The movie that gave the first indication that such a thing was possible in American movies was Bonnie and Clyde, a film that on its initial release shocked audiences with both its unprecedentedly graphic depiction of violence and unusually volatile mixture of tones. Along with the gore, the picture featured a good deal of funky humor, romance (of a very peculiar sort), a measure of social commentary, and a soundtrack dominated by the incongruously chipper bluegrass of Flatt and Scruggs. It's an indication of the state of Hollywood in 1967 that the producer, Warren Beatty (who was also the star), initially offered the film to Truffaut, and later to Godard, and when neither of them worked out Beatty had the devil of a time finding an American director who could deliver the kind of movie he had in mind. He turned at last to Penn, a 45-year-old veteran of—as they used to say—stage, screen, and television, who had directed him in the eccentric, doggedly arty Mickey One (1965), and who had demonstrated a gift for violence in The Left Handed Gun (1958) and The Chase (1966). It was a fortunate choice.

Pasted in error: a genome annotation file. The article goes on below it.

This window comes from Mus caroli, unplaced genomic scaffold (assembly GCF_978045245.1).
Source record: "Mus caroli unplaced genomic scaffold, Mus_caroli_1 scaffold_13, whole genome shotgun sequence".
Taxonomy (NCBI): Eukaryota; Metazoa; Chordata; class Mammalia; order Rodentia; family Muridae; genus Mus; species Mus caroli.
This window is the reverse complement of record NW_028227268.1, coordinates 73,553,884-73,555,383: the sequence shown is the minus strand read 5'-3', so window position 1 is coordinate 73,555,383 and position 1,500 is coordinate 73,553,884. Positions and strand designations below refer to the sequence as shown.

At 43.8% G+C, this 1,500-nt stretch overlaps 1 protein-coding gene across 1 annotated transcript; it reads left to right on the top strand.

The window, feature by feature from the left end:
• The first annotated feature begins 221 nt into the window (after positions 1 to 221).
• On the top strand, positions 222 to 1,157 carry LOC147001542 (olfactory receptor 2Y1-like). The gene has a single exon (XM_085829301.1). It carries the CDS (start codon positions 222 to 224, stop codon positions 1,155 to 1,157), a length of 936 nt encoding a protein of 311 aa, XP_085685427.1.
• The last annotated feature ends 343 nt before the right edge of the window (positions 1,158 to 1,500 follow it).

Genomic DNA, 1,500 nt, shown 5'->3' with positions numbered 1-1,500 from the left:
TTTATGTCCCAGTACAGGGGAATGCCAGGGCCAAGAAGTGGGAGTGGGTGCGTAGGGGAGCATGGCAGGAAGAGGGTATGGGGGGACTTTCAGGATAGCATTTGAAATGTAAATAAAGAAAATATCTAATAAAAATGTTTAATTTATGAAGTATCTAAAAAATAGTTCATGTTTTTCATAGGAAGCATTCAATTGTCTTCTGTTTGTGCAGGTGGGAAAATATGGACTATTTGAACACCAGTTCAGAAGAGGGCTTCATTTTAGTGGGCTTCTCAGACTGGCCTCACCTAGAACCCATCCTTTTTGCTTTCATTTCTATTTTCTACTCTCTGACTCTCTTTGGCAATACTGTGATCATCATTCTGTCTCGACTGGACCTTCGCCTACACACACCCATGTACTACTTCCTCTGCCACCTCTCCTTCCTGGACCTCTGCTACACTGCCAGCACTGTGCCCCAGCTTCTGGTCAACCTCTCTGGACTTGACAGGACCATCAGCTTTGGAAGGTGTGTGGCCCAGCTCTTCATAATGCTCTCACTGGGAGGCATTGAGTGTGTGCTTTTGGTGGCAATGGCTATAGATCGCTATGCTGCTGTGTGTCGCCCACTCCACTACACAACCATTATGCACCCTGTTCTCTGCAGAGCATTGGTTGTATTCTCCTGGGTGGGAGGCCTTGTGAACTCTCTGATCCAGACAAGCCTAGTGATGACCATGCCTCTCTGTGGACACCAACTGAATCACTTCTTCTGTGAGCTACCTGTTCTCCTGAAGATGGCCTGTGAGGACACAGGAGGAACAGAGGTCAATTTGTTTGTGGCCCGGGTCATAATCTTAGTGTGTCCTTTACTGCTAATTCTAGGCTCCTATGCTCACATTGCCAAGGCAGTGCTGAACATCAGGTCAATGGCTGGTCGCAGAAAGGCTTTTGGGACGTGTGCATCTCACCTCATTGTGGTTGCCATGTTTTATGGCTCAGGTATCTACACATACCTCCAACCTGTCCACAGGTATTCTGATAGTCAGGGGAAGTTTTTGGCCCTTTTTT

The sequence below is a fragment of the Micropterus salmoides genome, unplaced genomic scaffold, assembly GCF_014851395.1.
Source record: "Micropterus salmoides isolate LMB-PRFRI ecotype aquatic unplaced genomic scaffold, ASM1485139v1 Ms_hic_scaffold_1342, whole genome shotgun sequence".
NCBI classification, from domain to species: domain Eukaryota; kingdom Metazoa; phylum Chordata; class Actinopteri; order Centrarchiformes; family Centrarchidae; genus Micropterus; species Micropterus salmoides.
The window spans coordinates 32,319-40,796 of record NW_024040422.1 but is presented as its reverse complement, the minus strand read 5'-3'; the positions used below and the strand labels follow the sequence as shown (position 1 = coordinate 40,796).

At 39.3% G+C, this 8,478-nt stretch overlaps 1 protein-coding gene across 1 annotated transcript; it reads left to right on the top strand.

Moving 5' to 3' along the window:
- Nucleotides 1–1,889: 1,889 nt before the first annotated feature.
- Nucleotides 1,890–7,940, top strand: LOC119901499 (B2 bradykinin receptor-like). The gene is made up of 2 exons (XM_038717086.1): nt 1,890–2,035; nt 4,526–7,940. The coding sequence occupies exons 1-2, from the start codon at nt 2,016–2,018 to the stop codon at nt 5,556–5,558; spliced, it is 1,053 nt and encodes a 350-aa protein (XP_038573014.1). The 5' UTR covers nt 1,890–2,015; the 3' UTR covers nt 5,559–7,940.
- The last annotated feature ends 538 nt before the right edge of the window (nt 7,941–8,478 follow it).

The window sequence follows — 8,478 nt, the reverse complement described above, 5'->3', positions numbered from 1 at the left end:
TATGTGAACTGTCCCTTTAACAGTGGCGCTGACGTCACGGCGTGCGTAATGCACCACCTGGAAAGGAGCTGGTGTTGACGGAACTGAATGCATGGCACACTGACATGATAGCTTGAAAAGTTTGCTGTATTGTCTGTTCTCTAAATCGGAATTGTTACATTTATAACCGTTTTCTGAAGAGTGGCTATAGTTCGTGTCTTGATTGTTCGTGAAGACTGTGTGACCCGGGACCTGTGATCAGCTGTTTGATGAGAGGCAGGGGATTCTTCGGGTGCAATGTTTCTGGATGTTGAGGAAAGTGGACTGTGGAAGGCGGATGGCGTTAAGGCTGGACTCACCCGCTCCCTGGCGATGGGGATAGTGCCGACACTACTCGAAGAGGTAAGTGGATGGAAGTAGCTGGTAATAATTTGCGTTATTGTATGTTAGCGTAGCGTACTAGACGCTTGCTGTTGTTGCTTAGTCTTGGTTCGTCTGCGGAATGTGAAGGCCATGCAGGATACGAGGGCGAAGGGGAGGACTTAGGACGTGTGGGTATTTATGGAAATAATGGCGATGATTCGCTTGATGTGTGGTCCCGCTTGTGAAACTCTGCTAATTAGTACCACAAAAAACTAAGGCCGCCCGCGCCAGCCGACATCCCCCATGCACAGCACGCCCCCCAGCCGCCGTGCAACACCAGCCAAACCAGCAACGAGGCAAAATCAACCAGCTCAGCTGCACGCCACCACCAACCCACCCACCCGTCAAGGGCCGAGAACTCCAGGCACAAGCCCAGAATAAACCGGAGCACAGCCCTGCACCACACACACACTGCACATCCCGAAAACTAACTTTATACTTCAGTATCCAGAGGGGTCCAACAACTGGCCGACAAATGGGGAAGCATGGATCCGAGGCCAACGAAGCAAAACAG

Although it's difficult now to appreciate the impact Bonnie and Clyde had in 1967—explicit onscreen mayhem has become yawn-inducingly commonplace since then—the movie holds up beautifully thanks to its less obvious innovations: the weathered lyricism of the cinematography, the cunning alternation of long takes and quick cuts, the expressive use of slow motion, the discordant soundtrack music, the lightning shifts of mood. Telling the purely American story of a couple of real-life Depression-era bank robbers, Penn created a gangster movie that didn't look like any previous Hollywood gangster movie. It was a film that broadened the visual, aural, and, especially, emotional range of the genre, and changed the audience's expectation of how an American movie should make us feel. Truffaut couldn't have done better.